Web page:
Matter

Matter

405 Broome St., Soho | 212.343.2600

Jamie Grey’s gallery-like design store carries exquisite furniture, lighting, and homewares from a mix of today’s most cutting-edge industrial designers. You’ll find pieces from Rich Brilliant Willing and Bec Brittain, and many exclusive collaborations. Though the aesthetic that runs through the space is extremely minimal, they make an effort to make home-like displays, which makes every visit inspiring.

SHOP Cooper Hewitt

SHOP Cooper Hewitt

2 E. 91st St., Upper East Side | 212.849.8400

Housed in Andrew Carnegie's former Georgian mansion, the Cooper Hewitt, Smithsonian Design Museum still conserves the original dark wood-lined interiors and imposing staircase, even after closing for a few years for a major upgrade in the hands of Diller Scofidio + Renfro, among others. The shop on the second floor is part of the revamp, too, with the architectural firm's custom modular shelving framing the tailor-made space. The wonderful mix of beautifully designed objects and utilitarian goods remains the same, however, and from designers young and old, from Ben Medansky vases to Tom Dixon spice grinders, and much more. It is by far one of the best museum shops on the planet.

Muji

Muji

620 8th Ave., Midtown | 212.382.2300

This Japanese export has been quietly opening outposts all over LA and NYC (the tiny to-go kiosk inside JFK's international terminal is particularly genius), though Muji goods have been shoppable at MoMA for years. The stores are simple in both concept and aesthetic: After all the brand is predicated on the idea that the best design is the least design. Minimalist fixtures and neutral color palettes are used to display the most well-designed utilitarian goods—housewares, t-shirts, stationery, and more—that are as functional as they are generic, which allows them to fit in every home regardless of sensibility.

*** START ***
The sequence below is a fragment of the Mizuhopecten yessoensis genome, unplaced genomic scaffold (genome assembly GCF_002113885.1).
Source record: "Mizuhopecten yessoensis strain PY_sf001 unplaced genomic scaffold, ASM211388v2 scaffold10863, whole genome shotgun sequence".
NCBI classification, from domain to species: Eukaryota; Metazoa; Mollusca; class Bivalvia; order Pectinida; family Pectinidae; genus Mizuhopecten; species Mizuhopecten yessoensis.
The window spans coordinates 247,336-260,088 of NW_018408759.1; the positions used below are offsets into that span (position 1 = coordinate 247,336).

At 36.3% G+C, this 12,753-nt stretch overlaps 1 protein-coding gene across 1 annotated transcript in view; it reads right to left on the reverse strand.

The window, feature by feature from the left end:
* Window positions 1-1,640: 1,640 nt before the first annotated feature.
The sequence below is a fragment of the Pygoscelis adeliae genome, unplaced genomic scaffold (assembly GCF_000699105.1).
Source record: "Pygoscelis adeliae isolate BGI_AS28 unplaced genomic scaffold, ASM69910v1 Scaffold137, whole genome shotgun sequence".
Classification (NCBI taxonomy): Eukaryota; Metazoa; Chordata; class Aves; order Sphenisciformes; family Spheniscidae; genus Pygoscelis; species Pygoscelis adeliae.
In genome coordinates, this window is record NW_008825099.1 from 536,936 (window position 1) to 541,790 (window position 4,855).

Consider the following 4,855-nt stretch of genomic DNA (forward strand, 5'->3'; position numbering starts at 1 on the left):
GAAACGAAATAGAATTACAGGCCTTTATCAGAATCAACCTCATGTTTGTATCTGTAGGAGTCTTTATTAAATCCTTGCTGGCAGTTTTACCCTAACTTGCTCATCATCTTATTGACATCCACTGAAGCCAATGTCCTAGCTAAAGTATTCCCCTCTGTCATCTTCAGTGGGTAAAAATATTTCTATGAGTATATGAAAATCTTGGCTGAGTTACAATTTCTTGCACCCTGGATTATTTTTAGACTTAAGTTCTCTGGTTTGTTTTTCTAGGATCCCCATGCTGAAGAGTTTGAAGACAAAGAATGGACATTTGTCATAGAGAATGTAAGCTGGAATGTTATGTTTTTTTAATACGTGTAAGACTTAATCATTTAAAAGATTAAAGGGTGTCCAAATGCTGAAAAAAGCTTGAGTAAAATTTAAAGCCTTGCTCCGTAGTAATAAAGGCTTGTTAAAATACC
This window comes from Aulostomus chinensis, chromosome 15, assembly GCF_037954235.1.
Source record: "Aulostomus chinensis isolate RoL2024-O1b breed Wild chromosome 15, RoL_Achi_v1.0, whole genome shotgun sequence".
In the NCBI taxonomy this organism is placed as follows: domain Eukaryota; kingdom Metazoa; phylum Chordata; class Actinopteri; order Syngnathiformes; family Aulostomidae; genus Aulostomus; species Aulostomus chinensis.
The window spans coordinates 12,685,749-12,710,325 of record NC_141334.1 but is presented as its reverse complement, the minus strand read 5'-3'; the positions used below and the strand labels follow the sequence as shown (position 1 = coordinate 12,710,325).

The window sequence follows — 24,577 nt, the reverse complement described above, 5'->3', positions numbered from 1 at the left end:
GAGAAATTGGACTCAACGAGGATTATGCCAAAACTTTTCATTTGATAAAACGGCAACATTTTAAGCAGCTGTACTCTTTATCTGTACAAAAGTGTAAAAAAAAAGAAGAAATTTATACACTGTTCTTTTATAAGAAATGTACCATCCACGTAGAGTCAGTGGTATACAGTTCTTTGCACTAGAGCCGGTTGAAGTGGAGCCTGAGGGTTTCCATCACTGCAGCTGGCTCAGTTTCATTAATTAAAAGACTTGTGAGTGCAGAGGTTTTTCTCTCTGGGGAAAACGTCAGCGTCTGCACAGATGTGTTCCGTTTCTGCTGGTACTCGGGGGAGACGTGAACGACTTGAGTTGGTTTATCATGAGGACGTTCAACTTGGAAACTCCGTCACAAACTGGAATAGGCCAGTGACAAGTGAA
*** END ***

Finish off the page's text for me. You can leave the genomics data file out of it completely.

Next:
Dienst + Dotter Antikviteter

Dienst + Dotter Antikviteter

411 Lafayette St., NoHo | 212.861.1200

After spending decades in the art, antiques, and design world—at places like the Metropolitan Museum of Art, the antiques store Didier Aaron, and with the interior designer Jacques Grange—Jill Dienst opened her own gallery in 2005. Now housed in a former warehouse in NoHo, Dienst + Dotter offers a highly curated selection of furniture, paintings, objects, lighting, and books, the staple of which is Scandinavian art and antiques, pure and minimal.

FD Gallery

FD Gallery

26 E. 80th St., Upper East Side | 212.772.2440

This gorgeous estate jewelry shop looks more like an exceptionally appointed apartment than a store and has more than earned its name: the collection of estate jewelry spanning every era and every designer (Cartier and Van Cleef & Arpels are the biggies) is nothing if not museum-worthy. Rare treasure hunters in particular flock to FD as it’s one of the few U.S. distributors of JAR. Also worth noting are the vintage accessories by Chanel and Hermes and photography by Man Ray, Richard Avedon, and more.

Jayson Home

Jayson Home

138 Greene Street, SoHo | 646.892.3188

It was only a matter of time before this beloved Chicago-based vintage furniture and décor emporium made its way to New York. With the brand's signature mix of old and new, the Manhattan pop-up location includes a floral shop, workroom with custom fabrics, plus one-of-a-kind vintage across two light-filled floors.